Planning for the Future

DeKalb Schools Master Plan Could Have Seismic Impact on Tucker Cluster

Photos of Tucker Cluster schools. In a school district the size of DeKalb County, change is inevitable. With overcrowding of some schools, underutilization of others and facility maintenance needs across the board, the Board of Education recently decided the time was right to undergo a Comprehensive Master Plan (CMP) process. The CMP process included hiring an outside consultant, Perkins & Will, to interview community stakeholders, volunteers, teachers, staff and administrators from all schools, as well as to perform an exhaustive analysis of the district’s assets.

“It has been a long process,” explained Trenton Arnold, DeKalb’s Region II Superintendent. “We’re at a point now where through our vendor Perkins & Will, who has been guiding us through this process, that they are now presenting recommendations to the public.”

Those recommendations raised some eyebrows among many Tucker parents last month, with some pleased and some not. The biggest proposed changes included:

  • consolidating Livsey and Midvale Elementary Schools. This would mean Midvale would be shut down and a new school building would be built on the existing Livsey site. This is a long-range plan that would not be executed for a decade.
  • building a new Idlewood Elementary School building. The current Idlewood has been overcrowded for years and has scores of maintenance needs. The building, as with a new Livsey, would be contingent on approval of future ESPLOST funding. 
  • expanding the student body at Smoke Rise Elementary to include sixth, seventh and eighth grade students. This would help with underutilization of the new building, as well as easing some of the strain on Tucker Middle School.

“These are recommendations right now, and both [Perkins & Will] and the District and the Board understand that,” Arnold explained. “What’s critical and why we’re bringing this forward now, before the Board gets a first final look at it in December, is to continue to get input and encourage participation from our community.”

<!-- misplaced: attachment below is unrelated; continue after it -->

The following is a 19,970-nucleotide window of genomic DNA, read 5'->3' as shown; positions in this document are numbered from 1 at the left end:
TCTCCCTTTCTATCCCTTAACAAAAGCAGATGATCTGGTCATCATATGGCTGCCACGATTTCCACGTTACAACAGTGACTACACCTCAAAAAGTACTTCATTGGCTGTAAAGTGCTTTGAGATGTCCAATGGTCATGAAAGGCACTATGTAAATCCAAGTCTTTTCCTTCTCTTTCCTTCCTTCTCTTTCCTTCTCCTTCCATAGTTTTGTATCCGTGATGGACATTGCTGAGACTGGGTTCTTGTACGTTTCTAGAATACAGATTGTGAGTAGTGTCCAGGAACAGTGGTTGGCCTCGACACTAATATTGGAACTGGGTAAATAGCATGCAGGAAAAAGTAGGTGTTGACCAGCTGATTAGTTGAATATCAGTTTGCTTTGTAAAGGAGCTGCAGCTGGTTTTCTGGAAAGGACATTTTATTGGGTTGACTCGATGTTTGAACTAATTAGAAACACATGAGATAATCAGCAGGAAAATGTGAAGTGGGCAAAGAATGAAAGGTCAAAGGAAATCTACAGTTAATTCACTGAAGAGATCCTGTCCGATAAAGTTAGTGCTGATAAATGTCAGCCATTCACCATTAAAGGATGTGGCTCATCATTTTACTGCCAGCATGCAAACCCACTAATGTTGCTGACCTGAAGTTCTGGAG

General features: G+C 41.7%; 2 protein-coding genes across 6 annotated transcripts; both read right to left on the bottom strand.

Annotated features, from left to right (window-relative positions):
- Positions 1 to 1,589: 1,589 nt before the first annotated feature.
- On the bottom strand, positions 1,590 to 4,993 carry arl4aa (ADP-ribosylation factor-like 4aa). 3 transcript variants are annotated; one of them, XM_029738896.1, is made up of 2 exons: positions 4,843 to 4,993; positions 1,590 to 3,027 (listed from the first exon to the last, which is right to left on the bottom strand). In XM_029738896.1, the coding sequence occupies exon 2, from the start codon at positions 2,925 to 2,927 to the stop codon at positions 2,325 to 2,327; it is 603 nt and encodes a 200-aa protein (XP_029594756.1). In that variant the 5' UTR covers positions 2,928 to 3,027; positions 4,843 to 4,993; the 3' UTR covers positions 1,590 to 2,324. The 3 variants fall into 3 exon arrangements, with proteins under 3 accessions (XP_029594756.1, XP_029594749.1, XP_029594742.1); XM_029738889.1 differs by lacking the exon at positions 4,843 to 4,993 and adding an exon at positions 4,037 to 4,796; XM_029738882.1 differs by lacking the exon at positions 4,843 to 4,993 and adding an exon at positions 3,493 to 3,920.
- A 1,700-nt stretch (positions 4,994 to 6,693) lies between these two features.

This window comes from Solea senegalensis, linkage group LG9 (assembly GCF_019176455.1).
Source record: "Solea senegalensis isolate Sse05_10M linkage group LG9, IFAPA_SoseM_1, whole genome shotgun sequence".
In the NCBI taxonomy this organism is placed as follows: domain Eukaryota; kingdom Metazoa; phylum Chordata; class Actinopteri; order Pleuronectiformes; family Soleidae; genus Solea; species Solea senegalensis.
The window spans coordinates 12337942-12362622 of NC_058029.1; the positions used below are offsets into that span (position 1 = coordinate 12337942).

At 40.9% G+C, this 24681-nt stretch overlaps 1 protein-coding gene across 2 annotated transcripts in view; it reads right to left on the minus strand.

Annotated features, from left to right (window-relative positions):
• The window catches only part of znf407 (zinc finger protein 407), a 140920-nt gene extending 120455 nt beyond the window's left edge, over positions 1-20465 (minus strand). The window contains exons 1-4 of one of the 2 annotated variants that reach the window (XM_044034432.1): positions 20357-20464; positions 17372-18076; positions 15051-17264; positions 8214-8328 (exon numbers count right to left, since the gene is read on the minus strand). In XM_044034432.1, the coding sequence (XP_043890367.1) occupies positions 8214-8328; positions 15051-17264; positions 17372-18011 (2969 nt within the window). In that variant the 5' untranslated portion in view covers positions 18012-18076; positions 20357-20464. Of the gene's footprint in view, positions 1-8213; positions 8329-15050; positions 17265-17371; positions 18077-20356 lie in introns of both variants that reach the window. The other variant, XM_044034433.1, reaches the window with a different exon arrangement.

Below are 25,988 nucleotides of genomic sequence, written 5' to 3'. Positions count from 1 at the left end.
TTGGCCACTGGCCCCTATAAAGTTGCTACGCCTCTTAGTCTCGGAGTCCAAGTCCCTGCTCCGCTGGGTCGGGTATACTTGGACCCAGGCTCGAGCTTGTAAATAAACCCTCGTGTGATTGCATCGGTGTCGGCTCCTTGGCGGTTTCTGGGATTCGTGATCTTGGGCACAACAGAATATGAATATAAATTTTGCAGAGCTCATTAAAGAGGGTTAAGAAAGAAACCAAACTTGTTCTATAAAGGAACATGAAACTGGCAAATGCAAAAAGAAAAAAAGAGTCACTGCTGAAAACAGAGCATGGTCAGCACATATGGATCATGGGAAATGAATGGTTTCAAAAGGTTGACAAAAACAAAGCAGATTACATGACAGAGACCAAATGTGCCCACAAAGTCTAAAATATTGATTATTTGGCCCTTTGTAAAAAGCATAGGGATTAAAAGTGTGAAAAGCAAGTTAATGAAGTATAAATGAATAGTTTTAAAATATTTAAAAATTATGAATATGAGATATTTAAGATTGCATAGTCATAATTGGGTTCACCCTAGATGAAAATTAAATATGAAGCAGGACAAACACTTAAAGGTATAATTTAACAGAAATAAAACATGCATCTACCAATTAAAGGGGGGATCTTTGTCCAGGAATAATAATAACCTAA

There are a number of ways for Tucker parents or other community stakeholders to express their agreement or disagreement with facets of these recommendations. The first is to speak at the Board of Education meeting on November 15. They can also send comments directly to the superintendent or regional superintendent. Allyson Gevertz is the Board of Education member representing most of Tucker, while Diijon DaCosta represents Idlewood Elementary. All of these email addresses are posted to the City of Tucker school webpage at  

“What I want to make sure of is that there’s no feeling as though [interested parties] are having a hard time reaching out or getting in touch with somebody because, trust me, the board member wants to hear from them. The superintendent wants to hear. The district offices want to hear. Operations wants to hear. Even our vendor wants to hear back.” Arnold said. “As they say in the presentation, everybody’s going to get something, but it may not equate to everybody getting everything that they want. That’s always the challenge when you start talking about projects of this scope and scale.”

Many of these projects are long-term and would not affect current students in these schools. Others would take effect more quickly. Either way, none will take effect until the Board of Education and Superintendent gain additional input. The clock is ticking.

The PowerPoint presentation made by Perkins & Will consultants last month to the school community can be found at

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